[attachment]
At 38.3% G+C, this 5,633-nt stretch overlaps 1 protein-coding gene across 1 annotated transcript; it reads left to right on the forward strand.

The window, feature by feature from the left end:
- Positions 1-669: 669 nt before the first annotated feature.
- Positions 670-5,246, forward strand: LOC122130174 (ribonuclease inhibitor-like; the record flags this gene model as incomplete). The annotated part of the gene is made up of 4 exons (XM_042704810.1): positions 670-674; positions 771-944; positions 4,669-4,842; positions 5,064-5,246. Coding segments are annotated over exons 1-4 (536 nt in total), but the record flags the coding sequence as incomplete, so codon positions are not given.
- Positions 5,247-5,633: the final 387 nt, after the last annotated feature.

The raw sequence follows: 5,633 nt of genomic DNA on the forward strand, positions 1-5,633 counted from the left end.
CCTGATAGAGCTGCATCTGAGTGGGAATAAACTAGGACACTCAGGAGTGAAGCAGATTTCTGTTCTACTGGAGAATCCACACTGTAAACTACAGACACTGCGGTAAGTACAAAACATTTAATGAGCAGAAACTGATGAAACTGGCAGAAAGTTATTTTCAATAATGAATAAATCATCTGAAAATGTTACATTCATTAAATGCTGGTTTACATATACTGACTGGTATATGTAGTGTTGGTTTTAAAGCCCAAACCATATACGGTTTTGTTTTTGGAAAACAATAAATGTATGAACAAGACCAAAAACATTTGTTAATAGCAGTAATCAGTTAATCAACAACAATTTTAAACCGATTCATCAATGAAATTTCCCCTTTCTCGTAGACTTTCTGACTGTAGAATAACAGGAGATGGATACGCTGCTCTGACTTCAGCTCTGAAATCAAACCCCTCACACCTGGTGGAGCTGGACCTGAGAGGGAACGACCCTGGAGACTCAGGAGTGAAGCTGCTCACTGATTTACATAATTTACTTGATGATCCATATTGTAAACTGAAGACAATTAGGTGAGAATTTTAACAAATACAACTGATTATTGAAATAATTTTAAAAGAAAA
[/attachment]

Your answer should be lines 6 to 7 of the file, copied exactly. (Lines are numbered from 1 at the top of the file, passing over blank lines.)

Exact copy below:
The raw sequence follows: 5,633 nt of genomic DNA on the forward strand, positions 1-5,633 counted from the left end.
CCTGATAGAGCTGCATCTGAGTGGGAATAAACTAGGACACTCAGGAGTGAAGCAGATTTCTGTTCTACTGGAGAATCCACACTGTAAACTACAGACACTGCGGTAAGTACAAAACATTTAATGAGCAGAAACTGATGAAACTGGCAGAAAGTTATTTTCAATAATGAATAAATCATCTGAAAATGTTACATTCATTAAATGCTGGTTTACATATACTGACTGGTATATGTAGTGTTGGTTTTAAAGCCCAAACCATATACGGTTTTGTTTTTGGAAAACAATAAATGTATGAACAAGACCAAAAACATTTGTTAATAGCAGTAATCAGTTAATCAACAACAATTTTAAACCGATTCATCAATGAAATTTCCCCTTTCTCGTAGACTTTCTGACTGTAGAATAACAGGAGATGGATACGCTGCTCTGACTTCAGCTCTGAAATCAAACCCCTCACACCTGGTGGAGCTGGACCTGAGAGGGAACGACCCTGGAGACTCAGGAGTGAAGCTGCTCACTGATTTACATAATTTACTTGATGATCCATATTGTAAACTGAAGACAATTAGGTGAGAATTTTAACAAATACAACTGATTATTGAAATAATTTTAAAAGAAAA